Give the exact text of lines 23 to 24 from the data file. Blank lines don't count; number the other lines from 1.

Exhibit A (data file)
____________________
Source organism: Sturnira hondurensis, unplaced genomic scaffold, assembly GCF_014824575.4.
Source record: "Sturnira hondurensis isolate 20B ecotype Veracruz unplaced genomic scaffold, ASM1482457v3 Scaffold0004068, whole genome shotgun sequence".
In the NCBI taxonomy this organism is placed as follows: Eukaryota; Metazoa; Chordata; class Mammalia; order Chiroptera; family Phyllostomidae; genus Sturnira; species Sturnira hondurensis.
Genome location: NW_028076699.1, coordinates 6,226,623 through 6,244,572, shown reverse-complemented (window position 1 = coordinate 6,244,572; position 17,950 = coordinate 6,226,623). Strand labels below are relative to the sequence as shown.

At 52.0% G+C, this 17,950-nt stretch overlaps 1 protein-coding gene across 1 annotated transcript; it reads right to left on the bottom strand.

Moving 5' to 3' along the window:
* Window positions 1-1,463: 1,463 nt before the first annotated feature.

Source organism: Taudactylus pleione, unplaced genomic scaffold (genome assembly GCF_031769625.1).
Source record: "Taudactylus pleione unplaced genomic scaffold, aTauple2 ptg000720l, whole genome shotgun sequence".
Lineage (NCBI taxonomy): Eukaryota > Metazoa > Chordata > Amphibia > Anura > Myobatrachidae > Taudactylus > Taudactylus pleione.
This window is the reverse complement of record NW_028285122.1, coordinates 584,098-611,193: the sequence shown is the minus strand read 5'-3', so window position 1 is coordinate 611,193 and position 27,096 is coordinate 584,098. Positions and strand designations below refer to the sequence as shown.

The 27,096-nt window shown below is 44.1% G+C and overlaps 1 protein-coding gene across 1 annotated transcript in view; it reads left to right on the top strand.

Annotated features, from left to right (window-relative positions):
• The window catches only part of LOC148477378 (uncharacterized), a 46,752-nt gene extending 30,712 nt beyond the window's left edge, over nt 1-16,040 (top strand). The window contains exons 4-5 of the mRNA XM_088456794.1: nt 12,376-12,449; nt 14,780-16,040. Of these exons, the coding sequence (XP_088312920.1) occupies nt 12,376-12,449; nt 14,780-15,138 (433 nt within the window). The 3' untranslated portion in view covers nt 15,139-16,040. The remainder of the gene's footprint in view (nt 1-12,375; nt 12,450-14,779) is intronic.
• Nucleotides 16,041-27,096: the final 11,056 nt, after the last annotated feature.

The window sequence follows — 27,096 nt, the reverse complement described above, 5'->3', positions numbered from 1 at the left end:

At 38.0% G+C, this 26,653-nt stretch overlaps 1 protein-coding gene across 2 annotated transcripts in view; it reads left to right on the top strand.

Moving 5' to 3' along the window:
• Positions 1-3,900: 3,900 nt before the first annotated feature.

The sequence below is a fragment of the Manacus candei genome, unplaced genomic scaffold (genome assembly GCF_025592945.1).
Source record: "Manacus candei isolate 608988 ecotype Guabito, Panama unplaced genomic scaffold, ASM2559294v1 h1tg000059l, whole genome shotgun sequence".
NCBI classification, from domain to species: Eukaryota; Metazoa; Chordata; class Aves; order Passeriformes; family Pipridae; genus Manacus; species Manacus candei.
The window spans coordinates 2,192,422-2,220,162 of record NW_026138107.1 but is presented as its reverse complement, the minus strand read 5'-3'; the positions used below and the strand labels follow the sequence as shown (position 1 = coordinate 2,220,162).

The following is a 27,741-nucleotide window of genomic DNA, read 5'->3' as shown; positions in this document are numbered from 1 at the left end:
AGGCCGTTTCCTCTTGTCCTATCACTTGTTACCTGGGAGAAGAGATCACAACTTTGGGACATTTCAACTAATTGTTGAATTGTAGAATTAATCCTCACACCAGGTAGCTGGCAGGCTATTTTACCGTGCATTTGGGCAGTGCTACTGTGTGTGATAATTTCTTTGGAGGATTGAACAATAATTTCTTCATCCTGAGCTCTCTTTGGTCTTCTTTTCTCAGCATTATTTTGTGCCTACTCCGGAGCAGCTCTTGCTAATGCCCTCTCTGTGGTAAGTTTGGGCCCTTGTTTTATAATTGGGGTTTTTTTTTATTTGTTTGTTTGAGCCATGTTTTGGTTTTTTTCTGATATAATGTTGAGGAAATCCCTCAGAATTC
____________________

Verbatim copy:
The window spans coordinates 2,192,422-2,220,162 of record NW_026138107.1 but is presented as its reverse complement, the minus strand read 5'-3'; the positions used below and the strand labels follow the sequence as shown (position 1 = coordinate 2,220,162).

The following is a 27,741-nucleotide window of genomic DNA, read 5'->3' as shown; positions in this document are numbered from 1 at the left end: